$7.8 million from foreign governments: Trump’s unprecedented earnings in office raise constitutional questions

    Exposing the ties: uncovering Trump's multi-million dollar deals with foreign states during presidency.

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    In a political landscape marred by attempts to impeach President Joe Biden over unsubstantiated claims of foreign payments, a new report shifts the focus to former President Donald Trump. House Republicans have vigorously pursued allegations against Biden without evidence, but it appears Trump himself may have received substantial payments from foreign governments during his tenure in the Oval Office.

    The House Oversight Committee, steered by Democrats, released a comprehensive 156-page report revealing that Trump earned at least $7.8 million from foreign governments through his hotels and residential buildings. These earnings occurred while he held office, and Trump notably refused to divest from his business interests, sparking concerns over conflicts of interest and constitutional violations.

    The report is grounded in an analysis of financial documents from Mazars, Trump’s former accounting firm. It uncovers evidence of significant payments from foreign governments, often linked to attempts to influence Trump’s foreign policy decisions. This evidence sheds light on the “unprecedented scope and scale” of Trump’s financial entanglements while in office.

    Rep. Jamie Raskin (D-Maryland), a key figure on the House Oversight Committee, emphasized the gravity of these findings: “President Donald Trump repeatedly and willfully violated the U.S. Constitution by failing to divest from his business empire.” Raskin highlighted the constitutional breach, where Trump’s businesses accepted millions from foreign governments, potentially in exchange for policy favors.

    China emerged as the largest spender at Trump’s businesses, contributing over $5.5 million through various channels including the Chinese embassy and state-owned entities. This spending coincided with Trump praising Chinese leaders and striking deals beneficial to his business interests. Saudi Arabia and Qatar followed, spending $615,000 and $465,000 respectively, among payments from 21 countries in total.

    The report’s authors note its limitations, including a restricted scope due to Republicans blocking the release of a range of Trump’s financial documents. The analysis covers only two years of Trump’s presidency and focuses on four out of his more than 500 businesses, suggesting a potentially broader scope of foreign payments.

    Despite these limitations, the report points to a pattern of “rampant illegality and corruption” in Trump’s conduct while in office, starkly contrasting with the baseless accusations leveled against Biden. The findings suggest a systematic approach by Trump to leverage his presidential position for personal gain.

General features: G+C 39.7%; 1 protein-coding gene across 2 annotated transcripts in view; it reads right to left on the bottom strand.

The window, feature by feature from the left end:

Previous investigations, such as a report by Citizens for Responsibility and Ethics in Washington (CREW), corroborate these findings. CREW’s examination of tax and other financial records indicated that Trump made up to $160 million in deals with foreign governments during his presidency.

    The Oversight Committee, led by Rep. James Comer since January 2023, faced challenges in obtaining comprehensive records. Comer’s coordination with Trump’s attorneys led to a halt in document production, thereby limiting the investigation’s scope and depth.

    The report details various instances of foreign government expenditures at Trump properties. These include significant spending by the Chinese government and state-owned enterprises, as well as payments from the Saudi Arabian government, which were linked to specific foreign policy actions and statements by Trump.

    Ranking Member Raskin condemned the concealment of further evidence by House Republicans, stating, “By concealing the evidence of Trump’s grift, House Republicans shamefully condone former President Trump’s past conduct.” The revelations underscore the critical need for transparency and accountability in presidential financial dealings.

    “In the face of staggering corruption and constitutional breaches, it’s imperative that we uphold the integrity of our highest office. This report, though just the tip of the iceberg, is a stark reminder of the importance of ethical governance and the dangers of unchecked power,” said Rep. Jamie Raskin.

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